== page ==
FacebookTwitterRedditEmail

Keeping Your Refugees: Macron, Francafrique and Euro-African Relations

Ties between Europe and Africa have never been rosy. A relationship based on predatory conquest and the exploitation of resources (slave flesh, minerals, and such assortments) is only ever going to lend itself to farce and display rather than sincerity.  The late Colonel Muammar Gaddafi, whose death must be placed squarely at the feat of the Franco-Anglo-American intervention in the Libyan conflict of 2011, typified the cruelly distorted relationship, a man who morphed from erratic, third way statesman of revolution to terrorist inspired “Mad Dog”; then to a modern, if cartoonish figure capable of rehabilitating a state from pariah to flattered guest.

A neat expression of Euro-African ties was captured in the 2007 Dakar address by then French President Nicolas Sarkozy.  Like the current French President Emmanuel Macron, Sarkozy wanted to make an impression on those in what had been formerly characterised as the Dark Continent.  The leaders of the Maghreb and West Africa had been led to believe that promise was wafting in the air, that France would have a grand update on its relationship with former colonies on the continent. The system of Francafrique, larded with neo-colonial connotation, would be scrapped.  Sweet sensible equality would come to be.

An impression he did make, albeit in spectacularly negative, sizzling fashion.  “The tragedy of Africa is that the African has not fully entered into history… They have never really launched themselves into the future.”

Sarkozy’s speech seemed a cribbed version of texts produced at a time when European officials were falling over each in other in acquiring, and renting portions of the continent.  But in 2007, a French leader could still be found speculating about the limited world view of African agrarianism, its peasantry cocooned from enlightenment.  “The African peasant only knew the eternal renewal of time, marked by the endless repetition of the same gestures and the same words.”  This, for the French President, was a “realm of fancy – there is neither room for human endeavour nor the idea of progress.”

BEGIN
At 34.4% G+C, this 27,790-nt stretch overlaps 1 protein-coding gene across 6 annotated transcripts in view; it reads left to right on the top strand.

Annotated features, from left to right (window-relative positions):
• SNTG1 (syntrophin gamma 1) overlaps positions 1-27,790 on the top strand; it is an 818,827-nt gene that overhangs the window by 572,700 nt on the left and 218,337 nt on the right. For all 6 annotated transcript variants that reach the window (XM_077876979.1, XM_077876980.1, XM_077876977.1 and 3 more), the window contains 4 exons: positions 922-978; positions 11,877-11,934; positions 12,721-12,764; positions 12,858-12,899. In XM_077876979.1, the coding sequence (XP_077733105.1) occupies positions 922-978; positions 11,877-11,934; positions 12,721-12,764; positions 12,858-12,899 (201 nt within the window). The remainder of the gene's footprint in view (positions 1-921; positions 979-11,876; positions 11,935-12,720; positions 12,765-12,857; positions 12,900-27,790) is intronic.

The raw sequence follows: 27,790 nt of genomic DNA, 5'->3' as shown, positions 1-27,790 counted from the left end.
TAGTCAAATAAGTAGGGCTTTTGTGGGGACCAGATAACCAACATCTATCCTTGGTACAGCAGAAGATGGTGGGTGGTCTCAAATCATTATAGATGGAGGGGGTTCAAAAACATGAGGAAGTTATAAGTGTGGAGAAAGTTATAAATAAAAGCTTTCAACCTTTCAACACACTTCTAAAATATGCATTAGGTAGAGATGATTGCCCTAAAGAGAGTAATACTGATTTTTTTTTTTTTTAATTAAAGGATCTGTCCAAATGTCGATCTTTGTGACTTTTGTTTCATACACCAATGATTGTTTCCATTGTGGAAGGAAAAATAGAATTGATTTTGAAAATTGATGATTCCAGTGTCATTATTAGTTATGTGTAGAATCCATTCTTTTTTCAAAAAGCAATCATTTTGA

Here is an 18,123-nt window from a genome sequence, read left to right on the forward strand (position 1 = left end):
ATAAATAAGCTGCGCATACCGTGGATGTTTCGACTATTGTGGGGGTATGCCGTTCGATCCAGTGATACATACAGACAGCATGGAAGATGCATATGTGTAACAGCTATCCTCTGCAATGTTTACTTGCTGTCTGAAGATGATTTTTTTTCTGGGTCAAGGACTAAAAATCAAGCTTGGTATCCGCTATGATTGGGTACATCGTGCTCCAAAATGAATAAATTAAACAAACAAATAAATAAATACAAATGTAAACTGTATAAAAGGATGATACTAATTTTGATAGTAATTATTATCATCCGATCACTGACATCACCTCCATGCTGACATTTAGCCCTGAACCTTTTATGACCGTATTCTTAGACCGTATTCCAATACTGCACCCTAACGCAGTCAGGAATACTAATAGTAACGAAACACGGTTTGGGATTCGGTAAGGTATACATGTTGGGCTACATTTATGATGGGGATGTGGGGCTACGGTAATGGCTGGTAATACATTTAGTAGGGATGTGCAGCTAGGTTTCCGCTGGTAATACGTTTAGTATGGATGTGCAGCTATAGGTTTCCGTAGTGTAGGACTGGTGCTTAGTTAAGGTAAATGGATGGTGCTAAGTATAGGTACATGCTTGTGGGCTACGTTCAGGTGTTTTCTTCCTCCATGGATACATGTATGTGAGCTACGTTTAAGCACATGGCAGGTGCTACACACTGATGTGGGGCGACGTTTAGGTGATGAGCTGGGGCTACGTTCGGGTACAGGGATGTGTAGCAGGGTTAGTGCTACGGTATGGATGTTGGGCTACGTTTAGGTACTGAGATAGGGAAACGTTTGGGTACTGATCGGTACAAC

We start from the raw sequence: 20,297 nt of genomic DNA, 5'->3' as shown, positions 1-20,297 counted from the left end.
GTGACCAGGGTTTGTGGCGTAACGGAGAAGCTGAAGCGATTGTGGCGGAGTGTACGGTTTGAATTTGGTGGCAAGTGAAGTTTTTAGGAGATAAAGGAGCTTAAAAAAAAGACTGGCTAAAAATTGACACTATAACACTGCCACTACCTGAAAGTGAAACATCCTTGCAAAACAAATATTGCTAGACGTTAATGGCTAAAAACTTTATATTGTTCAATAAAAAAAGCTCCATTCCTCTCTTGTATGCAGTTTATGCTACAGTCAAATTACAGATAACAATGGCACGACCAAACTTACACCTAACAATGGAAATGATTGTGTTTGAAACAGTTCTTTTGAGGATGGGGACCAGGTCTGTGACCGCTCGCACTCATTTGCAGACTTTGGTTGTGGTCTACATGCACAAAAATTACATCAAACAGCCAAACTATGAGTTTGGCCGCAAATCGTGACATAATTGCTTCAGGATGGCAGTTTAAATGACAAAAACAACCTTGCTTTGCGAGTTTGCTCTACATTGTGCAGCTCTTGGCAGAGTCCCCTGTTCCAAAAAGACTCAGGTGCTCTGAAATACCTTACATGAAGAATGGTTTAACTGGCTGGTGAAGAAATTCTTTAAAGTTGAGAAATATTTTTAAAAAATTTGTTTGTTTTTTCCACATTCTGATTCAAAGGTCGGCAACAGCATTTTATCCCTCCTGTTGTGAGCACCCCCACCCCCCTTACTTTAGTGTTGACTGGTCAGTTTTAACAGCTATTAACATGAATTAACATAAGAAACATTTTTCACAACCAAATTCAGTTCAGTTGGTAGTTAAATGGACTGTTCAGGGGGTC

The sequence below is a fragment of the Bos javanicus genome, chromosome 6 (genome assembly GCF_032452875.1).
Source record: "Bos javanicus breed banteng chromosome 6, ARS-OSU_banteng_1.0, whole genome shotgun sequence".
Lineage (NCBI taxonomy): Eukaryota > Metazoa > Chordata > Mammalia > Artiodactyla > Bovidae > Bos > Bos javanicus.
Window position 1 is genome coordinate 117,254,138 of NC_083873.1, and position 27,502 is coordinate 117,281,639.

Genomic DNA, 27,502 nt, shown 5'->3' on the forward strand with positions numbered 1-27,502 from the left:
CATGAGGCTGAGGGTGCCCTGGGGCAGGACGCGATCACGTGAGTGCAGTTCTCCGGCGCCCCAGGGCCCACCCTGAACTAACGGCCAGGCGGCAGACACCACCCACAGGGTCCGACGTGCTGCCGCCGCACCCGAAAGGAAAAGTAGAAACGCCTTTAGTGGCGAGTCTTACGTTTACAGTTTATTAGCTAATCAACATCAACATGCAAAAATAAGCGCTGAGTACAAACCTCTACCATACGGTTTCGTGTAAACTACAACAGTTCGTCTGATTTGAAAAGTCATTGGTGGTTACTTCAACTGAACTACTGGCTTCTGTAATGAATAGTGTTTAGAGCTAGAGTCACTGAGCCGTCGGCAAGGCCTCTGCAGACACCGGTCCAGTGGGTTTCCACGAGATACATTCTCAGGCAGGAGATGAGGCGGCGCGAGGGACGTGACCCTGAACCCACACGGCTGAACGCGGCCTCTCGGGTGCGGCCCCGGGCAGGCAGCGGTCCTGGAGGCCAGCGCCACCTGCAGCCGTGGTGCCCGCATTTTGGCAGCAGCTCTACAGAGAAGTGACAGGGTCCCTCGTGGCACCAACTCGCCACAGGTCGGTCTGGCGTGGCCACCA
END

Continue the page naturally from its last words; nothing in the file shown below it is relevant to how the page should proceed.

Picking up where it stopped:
The impact of the speech was such as to prompt Senegal’s foremost scribe Boubacar Boris Diop to suggest a cognitive confusion of some scale.  “Maybe he does not realise to what extent we felt insulted.”  Defences were offered in France, one coming from Jean-Marie Bockel. The speech, he concluded, had one thread through it: “the future of Africa belongs firstly to the Africans.”

And so now, in 2018, where history has again become an issue, throwing up its human cargo of suffering from conflict, poverty and strong shades of neo-colonialism, France, fashioned as a European leader, again finds itself considering how to respond to relations with the southern continent.

For various African states, the signs are not good. Historical condescension and the sneer seemingly persists.  Macron, in an effort to steady the refugee control effort in the European Union, has gone into full school teacher mode.  The EU, he has iterated, cannot take decisions on behalf of African states, though he does suggest that, “Helping Africa to succeed is good for Europe and France.”

African states also suffered from a distinct problem of fecundity: unplanned population growth threatened further northward migration. Immigrant processing centres in North Africa designed to halt the flow into Europe’s south, he suggests, “can fly, just if some African governments decide to organise it”.

This is something Macron has been onto for a time, and it replicates a broader formula adopted by wealthier states to more impoverished ones.  No doubt eyeing such ghoulish experiments as Australia’s Pacific Solution, which shifts the burden of processing and assessing refugee claims to small, low-income Nauru and unstable Papua New Guinea, Macron suggested in 2017 that states such as Libya carry the can, a suggestion as absurd as it is venal.

In August that year, he ventured, with agreement from German, Spanish and Italian counterparts, to focus on the setting up of migrant processing centres in Libya, Chad and Niger.  These would involve European resources to help create and sustain them.  The gaping flaw of this suggestion, one carried over into the EU negotiations last week, ignores the shattered status of Libya, a state in all but name.

Such plans, in the assessment of Left MEP Malin Björk, were “tainted by structural racism towards the African population”. In the opinion of the Swedish MEP, “Europe has not right to criminalise mobility of movement especially not in third countries.”  Such views are coming across as marginally quaint in the hard nosed and distinctly inhumane line of EU politics.